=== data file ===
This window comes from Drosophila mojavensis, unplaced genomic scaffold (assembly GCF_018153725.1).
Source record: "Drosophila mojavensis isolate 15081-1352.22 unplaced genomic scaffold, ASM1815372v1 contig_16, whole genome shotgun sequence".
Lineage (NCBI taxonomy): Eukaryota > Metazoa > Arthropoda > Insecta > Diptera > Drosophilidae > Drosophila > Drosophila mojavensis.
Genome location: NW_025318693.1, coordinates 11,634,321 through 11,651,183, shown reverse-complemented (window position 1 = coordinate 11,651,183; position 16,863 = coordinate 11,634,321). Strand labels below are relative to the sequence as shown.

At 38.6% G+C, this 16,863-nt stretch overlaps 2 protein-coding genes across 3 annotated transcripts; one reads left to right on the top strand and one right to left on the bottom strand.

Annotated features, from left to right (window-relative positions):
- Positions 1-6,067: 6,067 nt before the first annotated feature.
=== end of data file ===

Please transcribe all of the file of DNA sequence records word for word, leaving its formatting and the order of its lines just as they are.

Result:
This window comes from Drosophila mojavensis, unplaced genomic scaffold (assembly GCF_018153725.1).
Source record: "Drosophila mojavensis isolate 15081-1352.22 unplaced genomic scaffold, ASM1815372v1 contig_16, whole genome shotgun sequence".
Lineage (NCBI taxonomy): Eukaryota > Metazoa > Arthropoda > Insecta > Diptera > Drosophilidae > Drosophila > Drosophila mojavensis.
Genome location: NW_025318693.1, coordinates 11,634,321 through 11,651,183, shown reverse-complemented (window position 1 = coordinate 11,651,183; position 16,863 = coordinate 11,634,321). Strand labels below are relative to the sequence as shown.

At 38.6% G+C, this 16,863-nt stretch overlaps 2 protein-coding genes across 3 annotated transcripts; one reads left to right on the top strand and one right to left on the bottom strand.

Annotated features, from left to right (window-relative positions):
- Positions 1-6,067: 6,067 nt before the first annotated feature.